You do realize that 8% growth is...wait for it...STILL GROWTH.

    A "shift" means moving away from one and to the other. One may be growing faster than another, but both are STILL GROWING. Why? Because people are largely enjoying both mediums. So yeah, thank you for providing statistics to prove my point.

    Also...

    Movies have been around since the early 20th century.  They have already reached maximum market penetration (everyone watches movies), so it's not surprising that they aren't growing much because well...where could they possibly grow?

    Video games have only been around since the late 20th century, and they are currently in a period of explosive growth.  They have yet to reach maximum market penetration, so it's not surprising that they are growing quickly.

    The comparison Axe makes is silly.  It would be like if I said Darfkall was more popular in WoW during its first week because it grew 1000% while WoW grew only 1%.  But this doesn't matter when you look at the fact that Darkfall probably grew from like 1000 players to 10000 players, while WoW grew from 10 million players to 10.01 million players.

    Are you team Azeroth, team Tyria, or team Jacob?

  • AxehiltAxehilt San Francisco, CAPosts: 8,744Member Uncommon

    Originally posted by Creslin321

    Why are death penalties a waste of time and how do they arbitrarily double the time you "waste?"  Isn't the outcome of whether you die or not ultimately decided by the player's actions?  Therefore doesn't "skill" act as a major determinator of if you are "set back" by the death penalty?  How is this "arbitrary?"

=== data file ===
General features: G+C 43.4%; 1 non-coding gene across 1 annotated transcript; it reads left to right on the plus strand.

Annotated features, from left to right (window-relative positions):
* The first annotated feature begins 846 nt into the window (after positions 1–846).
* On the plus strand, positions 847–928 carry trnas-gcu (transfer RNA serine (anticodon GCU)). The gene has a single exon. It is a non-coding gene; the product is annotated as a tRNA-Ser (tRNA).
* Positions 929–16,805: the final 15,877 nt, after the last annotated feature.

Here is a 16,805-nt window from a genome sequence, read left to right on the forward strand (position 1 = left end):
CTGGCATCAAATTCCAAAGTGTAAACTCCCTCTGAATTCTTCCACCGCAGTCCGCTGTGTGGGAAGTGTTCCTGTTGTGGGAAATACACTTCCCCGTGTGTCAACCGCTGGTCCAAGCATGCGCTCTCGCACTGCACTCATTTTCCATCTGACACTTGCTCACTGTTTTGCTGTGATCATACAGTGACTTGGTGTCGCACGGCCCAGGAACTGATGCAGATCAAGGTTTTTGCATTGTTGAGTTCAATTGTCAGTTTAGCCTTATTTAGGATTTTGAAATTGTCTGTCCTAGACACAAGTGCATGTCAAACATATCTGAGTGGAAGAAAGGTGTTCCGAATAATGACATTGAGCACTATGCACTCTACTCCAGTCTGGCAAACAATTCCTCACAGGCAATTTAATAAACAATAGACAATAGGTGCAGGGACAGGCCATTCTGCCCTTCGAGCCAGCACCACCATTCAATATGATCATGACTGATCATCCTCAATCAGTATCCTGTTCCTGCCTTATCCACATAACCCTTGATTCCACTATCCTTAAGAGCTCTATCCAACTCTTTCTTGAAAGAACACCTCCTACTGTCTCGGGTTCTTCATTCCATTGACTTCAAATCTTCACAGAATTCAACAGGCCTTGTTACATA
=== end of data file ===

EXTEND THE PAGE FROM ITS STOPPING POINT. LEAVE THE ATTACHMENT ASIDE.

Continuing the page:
And since the goal of just about any MMORPG is to "get more powerful," this means that your lack of skill, which led you to dying, directly negatively impacted your progress towards reaching your goal of "getting more powerful."  Therefore, death penalties make the game more difficult.

    Failure happened, you died, the reward wasnt gained, and the fight was reset.

    Those are the elements required to give a death penalty the meaning it needs in a game.  A certain amount of time is used up (the time used in the failed fight) but no more than that.

    Whereas in a penalty that involves a lot more time than that, that time didn't need to be used up -- so the timesink is a waste.

    Anything which doesn't add to a game design, holds it back.

    The designer knows he has achieved perfection not when there is nothing left to add, but when there's nothing left to take away.

    Adding timesinks arbitrarily is lazy, bad game design.

    "Joe stated his case logically and passionately, but his perceived effeminate voice only drew big gales of stupid laughter..." -Idiocracy
    "There is only one good, knowledge, and one evil, ignorance." -Socrates

  • Creslin321Creslin321 Baltimore, MDPosts: 5,359Member

    Originally posted by Axehilt

    Originally posted by Creslin321

    Why are death penalties a waste of time and how do they arbitrarily double the time you "waste?"  Isn't the outcome of whether you die or not ultimately decided by the player's actions?  Therefore doesn't "skill" act as a major determinator of if you are "set back" by the death penalty?  How is this "arbitrary?"

    And since the goal of just about any MMORPG is to "get more powerful," this means that your lack of skill, which led you to dying, directly negatively impacted your progress towards reaching your goal of "getting more powerful."  Therefore, death penalties make the game more difficult.